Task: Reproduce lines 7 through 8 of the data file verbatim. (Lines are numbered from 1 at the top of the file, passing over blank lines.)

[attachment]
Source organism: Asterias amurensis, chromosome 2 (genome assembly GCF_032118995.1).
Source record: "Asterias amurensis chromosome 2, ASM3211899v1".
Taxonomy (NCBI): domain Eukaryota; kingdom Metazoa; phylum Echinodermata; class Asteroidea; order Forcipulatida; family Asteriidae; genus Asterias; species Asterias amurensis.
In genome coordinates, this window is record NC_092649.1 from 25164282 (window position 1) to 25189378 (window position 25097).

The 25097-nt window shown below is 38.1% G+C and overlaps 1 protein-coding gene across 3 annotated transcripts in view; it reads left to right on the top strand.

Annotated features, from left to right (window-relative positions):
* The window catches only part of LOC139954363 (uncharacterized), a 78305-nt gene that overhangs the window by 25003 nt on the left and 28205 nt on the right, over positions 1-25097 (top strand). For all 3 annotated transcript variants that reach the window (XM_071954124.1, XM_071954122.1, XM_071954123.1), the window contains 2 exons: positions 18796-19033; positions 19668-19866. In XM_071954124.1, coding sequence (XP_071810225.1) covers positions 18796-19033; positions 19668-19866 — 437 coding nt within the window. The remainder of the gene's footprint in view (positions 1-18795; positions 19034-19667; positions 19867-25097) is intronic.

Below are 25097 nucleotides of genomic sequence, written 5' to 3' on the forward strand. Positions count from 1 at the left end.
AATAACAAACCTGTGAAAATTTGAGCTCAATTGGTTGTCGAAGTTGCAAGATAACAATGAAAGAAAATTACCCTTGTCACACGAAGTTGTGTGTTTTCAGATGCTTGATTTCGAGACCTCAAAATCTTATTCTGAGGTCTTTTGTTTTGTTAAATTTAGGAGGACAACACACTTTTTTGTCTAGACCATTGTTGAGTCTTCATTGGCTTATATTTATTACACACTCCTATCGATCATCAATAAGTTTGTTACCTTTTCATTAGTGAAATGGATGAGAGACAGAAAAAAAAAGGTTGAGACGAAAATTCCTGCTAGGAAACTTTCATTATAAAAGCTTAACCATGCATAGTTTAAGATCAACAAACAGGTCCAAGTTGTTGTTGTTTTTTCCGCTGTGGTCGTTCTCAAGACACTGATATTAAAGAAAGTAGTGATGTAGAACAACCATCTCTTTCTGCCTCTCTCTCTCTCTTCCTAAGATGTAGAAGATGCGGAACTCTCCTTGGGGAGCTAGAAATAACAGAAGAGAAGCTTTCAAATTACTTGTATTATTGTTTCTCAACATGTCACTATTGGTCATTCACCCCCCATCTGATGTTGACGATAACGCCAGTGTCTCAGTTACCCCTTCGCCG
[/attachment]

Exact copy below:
* The window catches only part of LOC139954363 (uncharacterized), a 78305-nt gene that overhangs the window by 25003 nt on the left and 28205 nt on the right, over positions 1-25097 (top strand). For all 3 annotated transcript variants that reach the window (XM_071954124.1, XM_071954122.1, XM_071954123.1), the window contains 2 exons: positions 18796-19033; positions 19668-19866. In XM_071954124.1, coding sequence (XP_071810225.1) covers positions 18796-19033; positions 19668-19866 — 437 coding nt within the window. The remainder of the gene's footprint in view (positions 1-18795; positions 19034-19667; positions 19867-25097) is intronic.

Below are 25097 nucleotides of genomic sequence, written 5' to 3' on the forward strand. Positions count from 1 at the left end.